By Karl Vikat (University of Queensland, Brisbane, Australia)
It is time for the concluding entry of this blog, as reading week has arrived and it is time to assess how a reverse culture shock might have manifested itself, as well as how re-integrating into Manchester has evolved.
As winter is approaching, with every leaf that hits the ground I realise more and more that missing out on winter in Australia has had quite an impact on me. Probably, of all adjustments to Manchester, weather and the tempo changes have been the most pronounced.
In Australia, most of the activities occurred outdoors; in fact, the distinction outside/inside did not really dominate thinking that much. After all, I still managed to go camping and swim in the ocean in the middle of the winter in Noosa. Now this summer I found myself starting to plan a camping trip a couple of weeks into December in the Lake District. It was only after a bleak realisation that it does actually get quite cold that I put the idea to rest along with habits of hanging out on the grass, or barbecues in the park. In that sense, if there is a reverse culture shock, then climate and weather are at the core of it.
I noticed that I pay more attention to the sky and nature now than I did earlier, and really enjoy the blue skies over Manchester when the clouds clear out. I have found the cold, harsh winds and cloudy days to inherently create an atmosphere where reality is viewed as more bleak and rough, whereas the reflections of the sun in the Brisbane River and colourful birdlife made for a more idealistic, optimistic environment. It definitely constitutes a change in lifestyle. I doubt that anyone would expect the Aquatics Centre to have a permanent outdoors pool here.
Also, in terms of wildlife, the diversity of subtropical Brisbane and the antennaed, shelled, auburn cohabitants have given way to squirrels hoarding their goods, ravens, and the default city-creatures, doves.
These disparities manifest themselves in conversations with friends in Australia who tell of a kaleidoscopic spring dominated by purple-blue Jacaranda trees blooming, 40 degrees outside and sunshine in full effect.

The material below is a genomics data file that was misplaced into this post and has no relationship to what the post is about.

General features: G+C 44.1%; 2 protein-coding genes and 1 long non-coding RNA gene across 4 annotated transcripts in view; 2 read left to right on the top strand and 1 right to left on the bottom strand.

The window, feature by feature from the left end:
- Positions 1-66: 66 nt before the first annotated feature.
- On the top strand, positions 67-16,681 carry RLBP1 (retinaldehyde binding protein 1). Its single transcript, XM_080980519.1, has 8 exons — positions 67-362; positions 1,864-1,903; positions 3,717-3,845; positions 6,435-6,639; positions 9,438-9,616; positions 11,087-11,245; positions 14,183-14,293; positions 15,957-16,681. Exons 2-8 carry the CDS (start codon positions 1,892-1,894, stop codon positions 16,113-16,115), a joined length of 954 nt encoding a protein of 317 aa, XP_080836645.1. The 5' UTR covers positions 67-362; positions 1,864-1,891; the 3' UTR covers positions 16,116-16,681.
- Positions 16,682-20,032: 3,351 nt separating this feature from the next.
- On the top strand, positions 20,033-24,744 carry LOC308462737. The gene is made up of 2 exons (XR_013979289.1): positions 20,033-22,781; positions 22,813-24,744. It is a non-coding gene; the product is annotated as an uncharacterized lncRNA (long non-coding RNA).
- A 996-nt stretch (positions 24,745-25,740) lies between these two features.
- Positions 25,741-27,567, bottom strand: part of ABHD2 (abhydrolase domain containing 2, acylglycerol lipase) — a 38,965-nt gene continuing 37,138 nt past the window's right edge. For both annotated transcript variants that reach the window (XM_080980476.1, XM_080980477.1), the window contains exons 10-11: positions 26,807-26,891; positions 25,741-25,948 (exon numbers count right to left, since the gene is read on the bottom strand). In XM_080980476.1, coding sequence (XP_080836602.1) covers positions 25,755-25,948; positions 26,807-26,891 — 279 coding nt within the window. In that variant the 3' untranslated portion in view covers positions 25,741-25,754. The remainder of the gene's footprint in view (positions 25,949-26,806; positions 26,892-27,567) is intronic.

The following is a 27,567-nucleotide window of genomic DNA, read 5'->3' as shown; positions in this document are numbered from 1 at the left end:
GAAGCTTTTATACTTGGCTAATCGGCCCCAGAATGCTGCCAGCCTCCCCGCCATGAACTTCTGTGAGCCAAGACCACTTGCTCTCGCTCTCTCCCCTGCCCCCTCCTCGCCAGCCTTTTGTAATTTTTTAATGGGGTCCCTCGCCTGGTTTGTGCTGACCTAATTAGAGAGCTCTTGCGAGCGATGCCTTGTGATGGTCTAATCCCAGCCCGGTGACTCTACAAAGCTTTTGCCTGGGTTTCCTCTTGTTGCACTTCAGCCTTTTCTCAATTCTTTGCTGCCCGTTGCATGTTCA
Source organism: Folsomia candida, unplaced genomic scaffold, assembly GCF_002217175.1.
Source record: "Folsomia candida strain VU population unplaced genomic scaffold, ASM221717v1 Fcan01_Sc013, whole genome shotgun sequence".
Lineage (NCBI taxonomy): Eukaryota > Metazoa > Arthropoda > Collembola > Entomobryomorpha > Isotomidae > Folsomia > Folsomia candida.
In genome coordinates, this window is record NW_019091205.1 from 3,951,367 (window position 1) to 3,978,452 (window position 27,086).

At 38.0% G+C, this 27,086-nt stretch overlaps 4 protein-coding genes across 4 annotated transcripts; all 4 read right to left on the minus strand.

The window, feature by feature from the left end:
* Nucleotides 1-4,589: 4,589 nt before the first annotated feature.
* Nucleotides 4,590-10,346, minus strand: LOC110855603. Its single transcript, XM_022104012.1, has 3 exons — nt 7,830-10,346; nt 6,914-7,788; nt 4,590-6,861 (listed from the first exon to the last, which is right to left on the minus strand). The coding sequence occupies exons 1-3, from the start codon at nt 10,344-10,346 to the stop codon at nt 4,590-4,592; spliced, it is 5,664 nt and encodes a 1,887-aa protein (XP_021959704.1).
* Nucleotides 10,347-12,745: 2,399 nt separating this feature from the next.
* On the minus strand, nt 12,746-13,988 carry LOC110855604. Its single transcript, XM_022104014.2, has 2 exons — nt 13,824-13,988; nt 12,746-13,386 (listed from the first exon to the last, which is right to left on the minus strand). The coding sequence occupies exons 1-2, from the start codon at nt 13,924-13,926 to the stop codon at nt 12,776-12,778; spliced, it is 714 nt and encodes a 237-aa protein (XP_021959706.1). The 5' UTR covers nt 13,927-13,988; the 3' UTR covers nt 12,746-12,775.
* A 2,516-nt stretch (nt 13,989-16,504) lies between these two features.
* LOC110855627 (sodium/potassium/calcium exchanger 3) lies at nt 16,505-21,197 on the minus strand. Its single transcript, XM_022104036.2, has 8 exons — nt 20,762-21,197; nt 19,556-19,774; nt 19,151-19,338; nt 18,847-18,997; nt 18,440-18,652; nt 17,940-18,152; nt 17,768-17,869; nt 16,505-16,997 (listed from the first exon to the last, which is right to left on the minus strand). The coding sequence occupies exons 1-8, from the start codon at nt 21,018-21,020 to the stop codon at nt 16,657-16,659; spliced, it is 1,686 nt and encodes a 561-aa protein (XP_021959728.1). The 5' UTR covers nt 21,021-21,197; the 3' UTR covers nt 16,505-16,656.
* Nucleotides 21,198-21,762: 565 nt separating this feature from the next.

The speed of life has similarly undergone a subtle change. Obviously, I am in my final year and have quite a few extracurricular obligations, yet I have noticed the Manchester environment, the city-space, contribute to a perception of it being further accelerated. The way I see it, the wide roads, large space, infinite blue sky, the distance of the campus from the hustle and bustle of the city, and the large green areas in the city and on the UQ campus all help approach life from a calmer viewpoint. However, the noisy, crowded Oxford Road corridor at the heart of the University in Manchester creates a restless urban background-scenery, a relentless space of busyness. Seated among the trees of Whitworth Park, one still can hear the buses spit out smoke with every take-off. At lunchtime at UQ, unsurprisingly, most people gathered at an amphitheatre shaped park to the sound of the water fountain and songbirds.
In terms of interactions with people, I feel that rather than undergoing a cultural shock, drops have been added to the culturally fluid state that makes up my identity, with roots and branches in a wide variety of spaces and connecting to a variety of persons. That also means that, whereas I definitely feel a changed person, the transition to Manchester has been seamless. Arguably, I even appreciate the opportunities that Manchester offers more now. In particular, I am referring to enhanced dedication to the basketball team, starting a society – Struggle for Recognition: Indigenous Peoples’ Rights, and working with refugees.
Thus, with only one year to stay in Manchester, I would not speak of a reverse culture shock, but of a cultural spark; especially in terms of me seeking out new experiences and trips in the Northwest as a consequence of the perceived freedom of movement in Australia, as well as in terms of transposing the energy, invigoration and motivation of Australia to a demanding year in Manchester.
I carry a part of Brisbane, Australia in me, like I do parts of Manchester, UK, wherever I go. All in all, life in Australia has further galvanised a spirit of exploration expressed in freely, capriciously firing cultural sparks that I have since built upon in Manchester.